Tech entrepreneur fighting extradition to US faces wait to find out fate

Autonomy Software entrepreneur Mike Lynch

Software entrepreneur Mike Lynch, pictured on Ipswich Waterfront, must wait several more weeks to learn whether he will be extradited to the US - Credit: Andy Abbott

A prominent Suffolk businessman who faces extradition proceedings to the United States looks set to have to wait until at least May to learn his fate.

The US government wants to extradite software entrepreneur Mike Lynch to face fraud charges following the sale of his Cambridge-based company Autonomy to tech giant Hewlett Packard in 2011. 

The £8.5bn deal went sour and he was accused of inflating the company's value  - an allegation he has always strenuously denied. After the sale, the value of the company was written down by HP but Dr Lynch claims this was a result of mismanagement.

A week-long extradition hearing at Westminster Magistrates Court ended on February 12 and the case was adjourned to May 4 when District Judge Michael Snow will hear further submissions. Dr Lynch is fighting extradition.

The tech entrepreneur - who owns a working farm near Wickham Market - is also waiting to hear the outcome of a civil case brought by Hewlett Packard in the High Court last year.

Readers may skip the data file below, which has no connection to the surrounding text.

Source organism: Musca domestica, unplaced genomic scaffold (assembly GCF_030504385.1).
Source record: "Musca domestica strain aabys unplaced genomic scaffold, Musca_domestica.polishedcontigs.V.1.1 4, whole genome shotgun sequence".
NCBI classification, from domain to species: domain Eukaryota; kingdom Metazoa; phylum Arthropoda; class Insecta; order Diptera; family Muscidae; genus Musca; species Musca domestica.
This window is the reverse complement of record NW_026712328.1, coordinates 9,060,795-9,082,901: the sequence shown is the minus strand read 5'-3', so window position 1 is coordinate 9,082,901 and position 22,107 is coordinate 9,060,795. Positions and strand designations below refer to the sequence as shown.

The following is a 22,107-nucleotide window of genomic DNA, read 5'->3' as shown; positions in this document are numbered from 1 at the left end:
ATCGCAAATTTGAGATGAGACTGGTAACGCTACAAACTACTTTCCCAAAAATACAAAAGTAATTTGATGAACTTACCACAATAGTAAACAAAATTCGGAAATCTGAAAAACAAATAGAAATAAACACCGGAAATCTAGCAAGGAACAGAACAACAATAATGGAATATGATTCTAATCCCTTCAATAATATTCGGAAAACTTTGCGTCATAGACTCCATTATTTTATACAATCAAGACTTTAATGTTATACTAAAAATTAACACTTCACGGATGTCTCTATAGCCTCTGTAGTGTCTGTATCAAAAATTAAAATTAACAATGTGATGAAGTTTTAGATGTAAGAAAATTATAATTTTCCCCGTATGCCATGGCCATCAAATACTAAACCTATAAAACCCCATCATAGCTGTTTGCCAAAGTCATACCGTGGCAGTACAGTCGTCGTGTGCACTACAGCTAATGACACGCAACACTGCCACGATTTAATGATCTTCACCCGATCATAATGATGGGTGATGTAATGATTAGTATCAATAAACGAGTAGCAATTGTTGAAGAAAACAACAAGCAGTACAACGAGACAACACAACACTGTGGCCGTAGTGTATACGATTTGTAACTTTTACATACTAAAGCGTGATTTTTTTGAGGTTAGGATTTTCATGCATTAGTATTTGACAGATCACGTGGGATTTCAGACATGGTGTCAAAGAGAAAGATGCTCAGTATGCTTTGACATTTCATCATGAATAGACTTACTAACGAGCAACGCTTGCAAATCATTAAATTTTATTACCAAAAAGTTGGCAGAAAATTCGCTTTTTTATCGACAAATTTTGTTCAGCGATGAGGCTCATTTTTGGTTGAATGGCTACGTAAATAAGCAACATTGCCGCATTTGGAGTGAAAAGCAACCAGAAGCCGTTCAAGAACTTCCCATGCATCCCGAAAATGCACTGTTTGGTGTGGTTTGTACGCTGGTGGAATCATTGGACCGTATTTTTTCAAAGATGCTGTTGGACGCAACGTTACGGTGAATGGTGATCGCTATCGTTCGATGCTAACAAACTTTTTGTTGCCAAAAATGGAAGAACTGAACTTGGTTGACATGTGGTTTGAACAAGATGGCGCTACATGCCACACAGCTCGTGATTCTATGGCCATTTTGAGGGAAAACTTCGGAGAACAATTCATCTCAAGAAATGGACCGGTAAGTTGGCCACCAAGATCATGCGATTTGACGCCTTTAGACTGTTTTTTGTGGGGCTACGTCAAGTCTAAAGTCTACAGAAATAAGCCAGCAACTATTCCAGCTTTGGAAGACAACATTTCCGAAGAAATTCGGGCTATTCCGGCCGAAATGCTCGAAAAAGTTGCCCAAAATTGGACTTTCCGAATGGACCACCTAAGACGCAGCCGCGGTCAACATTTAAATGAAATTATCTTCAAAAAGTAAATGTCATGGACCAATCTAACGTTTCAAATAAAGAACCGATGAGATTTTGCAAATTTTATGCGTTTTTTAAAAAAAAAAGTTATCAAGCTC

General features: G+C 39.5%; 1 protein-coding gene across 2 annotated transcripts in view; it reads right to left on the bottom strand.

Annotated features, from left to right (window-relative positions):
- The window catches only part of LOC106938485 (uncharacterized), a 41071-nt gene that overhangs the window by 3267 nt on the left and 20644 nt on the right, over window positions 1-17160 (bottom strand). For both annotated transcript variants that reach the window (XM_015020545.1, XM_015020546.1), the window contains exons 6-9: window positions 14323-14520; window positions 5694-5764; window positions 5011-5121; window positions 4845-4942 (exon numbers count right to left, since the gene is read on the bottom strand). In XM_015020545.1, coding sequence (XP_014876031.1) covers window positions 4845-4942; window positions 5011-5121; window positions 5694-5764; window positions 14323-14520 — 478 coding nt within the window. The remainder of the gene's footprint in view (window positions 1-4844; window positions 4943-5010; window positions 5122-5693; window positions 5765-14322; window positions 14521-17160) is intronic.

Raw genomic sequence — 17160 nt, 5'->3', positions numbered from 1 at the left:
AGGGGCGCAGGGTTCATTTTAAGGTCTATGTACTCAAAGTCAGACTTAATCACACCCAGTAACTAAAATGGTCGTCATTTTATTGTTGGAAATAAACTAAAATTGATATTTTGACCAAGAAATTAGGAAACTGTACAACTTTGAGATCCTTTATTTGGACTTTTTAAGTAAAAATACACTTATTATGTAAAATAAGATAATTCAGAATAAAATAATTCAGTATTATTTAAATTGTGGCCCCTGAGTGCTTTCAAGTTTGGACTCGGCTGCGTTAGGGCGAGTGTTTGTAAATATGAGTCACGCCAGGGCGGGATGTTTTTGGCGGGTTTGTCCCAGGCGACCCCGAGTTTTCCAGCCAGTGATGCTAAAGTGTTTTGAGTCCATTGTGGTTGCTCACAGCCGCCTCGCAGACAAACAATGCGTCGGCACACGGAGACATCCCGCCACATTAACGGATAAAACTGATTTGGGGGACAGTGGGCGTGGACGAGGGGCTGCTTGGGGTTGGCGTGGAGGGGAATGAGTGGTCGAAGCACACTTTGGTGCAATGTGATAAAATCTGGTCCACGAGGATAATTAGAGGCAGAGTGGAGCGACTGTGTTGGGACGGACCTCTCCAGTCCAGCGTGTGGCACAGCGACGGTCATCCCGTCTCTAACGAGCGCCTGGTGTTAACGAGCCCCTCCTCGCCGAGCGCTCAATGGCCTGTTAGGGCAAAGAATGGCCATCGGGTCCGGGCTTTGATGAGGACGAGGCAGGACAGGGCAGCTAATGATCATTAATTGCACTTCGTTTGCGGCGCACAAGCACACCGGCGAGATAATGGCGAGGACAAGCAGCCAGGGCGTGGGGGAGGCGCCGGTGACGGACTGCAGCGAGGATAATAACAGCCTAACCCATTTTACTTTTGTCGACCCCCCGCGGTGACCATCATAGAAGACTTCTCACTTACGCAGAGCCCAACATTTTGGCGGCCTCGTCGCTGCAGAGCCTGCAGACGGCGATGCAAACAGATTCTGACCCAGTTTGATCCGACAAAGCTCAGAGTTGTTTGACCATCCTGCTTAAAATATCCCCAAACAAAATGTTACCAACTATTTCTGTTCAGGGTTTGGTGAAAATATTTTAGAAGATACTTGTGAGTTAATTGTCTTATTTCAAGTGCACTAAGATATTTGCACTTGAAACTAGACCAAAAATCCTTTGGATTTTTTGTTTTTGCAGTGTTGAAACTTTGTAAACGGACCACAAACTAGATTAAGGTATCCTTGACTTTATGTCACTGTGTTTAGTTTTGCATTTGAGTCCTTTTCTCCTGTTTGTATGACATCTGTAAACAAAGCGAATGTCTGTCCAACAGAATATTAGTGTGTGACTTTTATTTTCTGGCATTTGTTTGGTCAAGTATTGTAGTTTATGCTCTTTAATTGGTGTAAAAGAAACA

Dr Lynch gave evidence for around four weeks at the long-running civil trial - which was brought by Hewlett Packard's Dutch subsidiary in 2014 and ran from March 2019 to January 2020 - and attended it on a daily basis.

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Mr Justice Hildyard is not expected to give his decision on that case before the end of March. 

The 55-year-old was awarded an OBE for services to enterprise in 2006. After he left Autonomy in 2012, he co-founded Invoke Capital, which invests in European technology companies. He remains a shareholder of and consultant to Invoke, which has offices in London and Cambridge.

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He has held a number of top roles, including as a member of the prime minister’s scientific advisory body The Council for Science and Technology and a UK trade ambassador.

High-profile figures including Suffolk's Lord Deben have signed a letter opposing the tech entrepreneur's extradition to the US.

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